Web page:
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Just Pledging "No New Taxes" Won't Solve the Budget Dilemma

July 1, 2010

The current political climate in our country including Sacramento seems to demand something akin to blind allegiance.  With the unflinching (and at times even illogical) opposition to any tax increase being the prevalent and overriding political philosophy of the right, it has become almost impossible for a typical Republican politician to break ranks and take a position contrary to the party line.  But we remember that Governor Schwarzenegger once sold himself to California voters as someone who is not a typical politician.

“No new tax” pledges are nothing new, nor are they confined to California.  And some of this hold-the-line ideology has a degree of merit, especially in light of runaway government spending, lack of spending discipline and budgetary controls, earmarks and built-in deficits.

However, an absolute denial of the existing reality, and a refusal to consider any kind of revenue enhancement (under any circumstances) is counterproductive and defies logic. No tax increase, no matter what?  Could there be the breaking point? Would the “no new taxes” folks stick to their party directives if the budget deficit grew to thirty percent? What about fifty percent?

There are some who say that no amount of deficit would force them to consider an increase in taxes.  They maintain that state government, and all the programs it offers, must be forced to “live within its means.”  These are often the same people who are nostalgic about the low tax rates of 1960’s and measure prosperity by only one yardstick – hard cash in their pockets.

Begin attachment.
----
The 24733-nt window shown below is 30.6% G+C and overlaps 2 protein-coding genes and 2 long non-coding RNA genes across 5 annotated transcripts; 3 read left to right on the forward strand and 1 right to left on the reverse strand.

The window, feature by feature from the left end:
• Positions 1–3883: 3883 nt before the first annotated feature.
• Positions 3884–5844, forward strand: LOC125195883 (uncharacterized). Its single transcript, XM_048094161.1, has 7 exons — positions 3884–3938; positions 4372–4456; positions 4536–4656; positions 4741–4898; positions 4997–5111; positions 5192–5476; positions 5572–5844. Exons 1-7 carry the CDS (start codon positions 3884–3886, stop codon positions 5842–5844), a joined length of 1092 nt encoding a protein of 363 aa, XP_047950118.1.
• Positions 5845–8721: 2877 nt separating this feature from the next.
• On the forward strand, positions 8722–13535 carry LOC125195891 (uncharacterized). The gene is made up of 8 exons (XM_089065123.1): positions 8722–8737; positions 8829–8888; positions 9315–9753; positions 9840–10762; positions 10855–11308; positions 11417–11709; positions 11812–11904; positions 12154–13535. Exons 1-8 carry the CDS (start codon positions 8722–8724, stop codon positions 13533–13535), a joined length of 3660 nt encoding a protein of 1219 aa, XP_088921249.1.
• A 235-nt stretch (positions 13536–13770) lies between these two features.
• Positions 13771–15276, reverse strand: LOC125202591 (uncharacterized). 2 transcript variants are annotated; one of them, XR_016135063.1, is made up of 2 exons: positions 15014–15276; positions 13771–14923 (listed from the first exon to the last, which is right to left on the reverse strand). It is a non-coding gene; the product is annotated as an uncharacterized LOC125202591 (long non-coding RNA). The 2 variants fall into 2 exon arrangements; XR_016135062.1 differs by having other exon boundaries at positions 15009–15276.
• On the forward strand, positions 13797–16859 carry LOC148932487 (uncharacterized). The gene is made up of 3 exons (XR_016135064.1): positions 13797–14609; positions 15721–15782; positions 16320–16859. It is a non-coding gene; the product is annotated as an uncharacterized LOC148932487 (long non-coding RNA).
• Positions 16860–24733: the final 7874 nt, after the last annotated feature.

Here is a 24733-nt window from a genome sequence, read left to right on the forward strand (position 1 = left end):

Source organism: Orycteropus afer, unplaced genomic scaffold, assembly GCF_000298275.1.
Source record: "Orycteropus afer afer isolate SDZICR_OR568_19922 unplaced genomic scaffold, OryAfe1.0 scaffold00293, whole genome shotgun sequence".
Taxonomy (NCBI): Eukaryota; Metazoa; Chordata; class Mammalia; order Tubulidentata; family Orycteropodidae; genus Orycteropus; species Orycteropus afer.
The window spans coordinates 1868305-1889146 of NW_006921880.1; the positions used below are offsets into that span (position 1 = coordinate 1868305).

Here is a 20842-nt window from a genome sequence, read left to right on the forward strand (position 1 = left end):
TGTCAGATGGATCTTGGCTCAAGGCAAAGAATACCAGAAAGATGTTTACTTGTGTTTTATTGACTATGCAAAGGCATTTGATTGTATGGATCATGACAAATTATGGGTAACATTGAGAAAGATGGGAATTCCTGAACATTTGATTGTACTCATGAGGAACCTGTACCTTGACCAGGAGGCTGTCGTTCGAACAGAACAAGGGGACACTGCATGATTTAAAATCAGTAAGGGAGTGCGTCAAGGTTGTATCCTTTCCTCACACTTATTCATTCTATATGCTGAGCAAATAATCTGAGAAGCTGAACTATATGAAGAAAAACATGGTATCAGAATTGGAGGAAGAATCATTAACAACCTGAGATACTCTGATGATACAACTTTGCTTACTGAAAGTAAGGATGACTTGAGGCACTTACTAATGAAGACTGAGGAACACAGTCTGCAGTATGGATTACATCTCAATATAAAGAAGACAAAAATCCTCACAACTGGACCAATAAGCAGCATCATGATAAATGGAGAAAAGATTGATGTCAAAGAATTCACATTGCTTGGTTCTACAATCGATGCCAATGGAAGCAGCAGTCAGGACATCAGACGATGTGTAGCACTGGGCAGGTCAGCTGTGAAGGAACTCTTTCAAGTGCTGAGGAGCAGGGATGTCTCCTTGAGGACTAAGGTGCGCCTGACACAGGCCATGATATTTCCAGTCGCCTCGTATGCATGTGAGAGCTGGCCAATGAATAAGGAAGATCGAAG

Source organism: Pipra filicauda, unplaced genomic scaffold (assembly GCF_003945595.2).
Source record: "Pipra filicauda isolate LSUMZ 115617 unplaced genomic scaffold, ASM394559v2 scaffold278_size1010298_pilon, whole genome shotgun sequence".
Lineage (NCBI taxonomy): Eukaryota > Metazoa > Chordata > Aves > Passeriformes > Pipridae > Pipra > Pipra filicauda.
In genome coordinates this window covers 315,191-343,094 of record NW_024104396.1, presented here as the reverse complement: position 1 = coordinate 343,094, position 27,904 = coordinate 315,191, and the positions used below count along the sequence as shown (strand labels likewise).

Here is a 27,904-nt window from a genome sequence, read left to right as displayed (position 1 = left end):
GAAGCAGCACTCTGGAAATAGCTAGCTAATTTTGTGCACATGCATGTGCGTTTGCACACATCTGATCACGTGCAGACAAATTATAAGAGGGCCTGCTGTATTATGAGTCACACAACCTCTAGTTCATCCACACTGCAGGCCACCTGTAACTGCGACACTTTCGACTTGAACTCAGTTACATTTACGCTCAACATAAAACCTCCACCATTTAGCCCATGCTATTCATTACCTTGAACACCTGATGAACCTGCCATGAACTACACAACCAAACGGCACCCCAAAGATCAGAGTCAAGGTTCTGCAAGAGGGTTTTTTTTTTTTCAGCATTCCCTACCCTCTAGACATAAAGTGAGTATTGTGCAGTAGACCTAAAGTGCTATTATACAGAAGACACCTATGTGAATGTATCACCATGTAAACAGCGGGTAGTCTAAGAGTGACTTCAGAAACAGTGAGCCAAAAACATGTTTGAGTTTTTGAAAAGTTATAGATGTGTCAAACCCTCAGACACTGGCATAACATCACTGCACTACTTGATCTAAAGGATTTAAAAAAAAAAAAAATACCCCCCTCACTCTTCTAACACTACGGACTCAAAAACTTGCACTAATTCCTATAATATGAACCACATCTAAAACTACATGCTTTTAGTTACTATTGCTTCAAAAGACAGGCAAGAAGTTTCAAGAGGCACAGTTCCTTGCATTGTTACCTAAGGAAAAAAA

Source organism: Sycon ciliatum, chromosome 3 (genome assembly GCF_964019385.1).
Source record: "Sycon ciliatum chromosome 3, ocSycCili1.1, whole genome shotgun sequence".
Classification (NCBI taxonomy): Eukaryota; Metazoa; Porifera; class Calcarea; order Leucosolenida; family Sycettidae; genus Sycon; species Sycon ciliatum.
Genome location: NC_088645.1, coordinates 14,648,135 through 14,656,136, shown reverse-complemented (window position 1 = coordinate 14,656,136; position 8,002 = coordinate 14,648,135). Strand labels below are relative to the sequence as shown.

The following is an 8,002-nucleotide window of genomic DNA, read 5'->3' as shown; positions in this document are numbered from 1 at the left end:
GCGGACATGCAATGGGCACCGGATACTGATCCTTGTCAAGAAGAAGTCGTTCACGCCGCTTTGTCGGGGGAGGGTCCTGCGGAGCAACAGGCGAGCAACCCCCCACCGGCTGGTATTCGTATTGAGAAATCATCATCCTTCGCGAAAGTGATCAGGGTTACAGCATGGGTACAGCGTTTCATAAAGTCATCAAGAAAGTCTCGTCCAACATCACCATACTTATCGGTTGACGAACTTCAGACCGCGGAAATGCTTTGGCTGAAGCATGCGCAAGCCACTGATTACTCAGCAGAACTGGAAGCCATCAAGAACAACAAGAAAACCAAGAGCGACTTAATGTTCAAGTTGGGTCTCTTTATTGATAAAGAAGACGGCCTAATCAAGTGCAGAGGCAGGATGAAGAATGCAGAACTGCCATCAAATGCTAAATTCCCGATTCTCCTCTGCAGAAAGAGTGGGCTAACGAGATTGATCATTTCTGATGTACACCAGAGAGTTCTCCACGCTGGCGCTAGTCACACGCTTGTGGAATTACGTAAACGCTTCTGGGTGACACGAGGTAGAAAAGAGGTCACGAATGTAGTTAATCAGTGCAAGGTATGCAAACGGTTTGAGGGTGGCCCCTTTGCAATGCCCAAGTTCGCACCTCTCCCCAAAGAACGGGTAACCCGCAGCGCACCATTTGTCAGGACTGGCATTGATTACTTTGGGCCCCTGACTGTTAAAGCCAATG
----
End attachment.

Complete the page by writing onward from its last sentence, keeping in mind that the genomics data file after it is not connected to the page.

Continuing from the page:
This logic is flawed and misconceived.  To insist on a revenue freeze is akin to insisting that life be frozen in one certain time frame.  Most of us enjoy considerably more amenities (including state-funded programs and services) than we did in 1960s. Much of new infrastructure and conveniences have come at a considerable cost to the local, state and federal governments and need more funding to be maintained.

Many of the current legislators live in communities that did not even exist in 1960’s.  Most of them drive on roads built after that time.  And all of them draw 595 percent more than the legislators’ salary of late 1960’s (they made 726 percent of the 1960’s salary before the recent 18 percent reduction) – not including per diem and other perks. And like all of us they enjoy the marvels of new age such as Internet, wireless phones, air-conditioned homes and healthier life styles.

Getting out of the current highly polarized stalemate will not be easy.  Many of the anti-tax folks are so deeply entrenched in their philosophical position that they may be unwilling to entertain the idea that they could (and should) change their mind.

But recently – on the subject of offshore drilling, at least – the Governor has displayed a willingness to adapt his prior stance as he recognizes the changing circumstances.  He has shown some political maturity and courage.  We hope he displays further fortitude and strength as the state budget is worked out this summer.  Courage and foresight will be needed in leading the state out of its current fiscal morass by finding balanced solutions, comprised of both a reduction in expenditures and an enhancement of revenues.

This is the time to lead, not follow the party lines blindly. And when comes to one’s party, may be this is the time to direct, not simply act.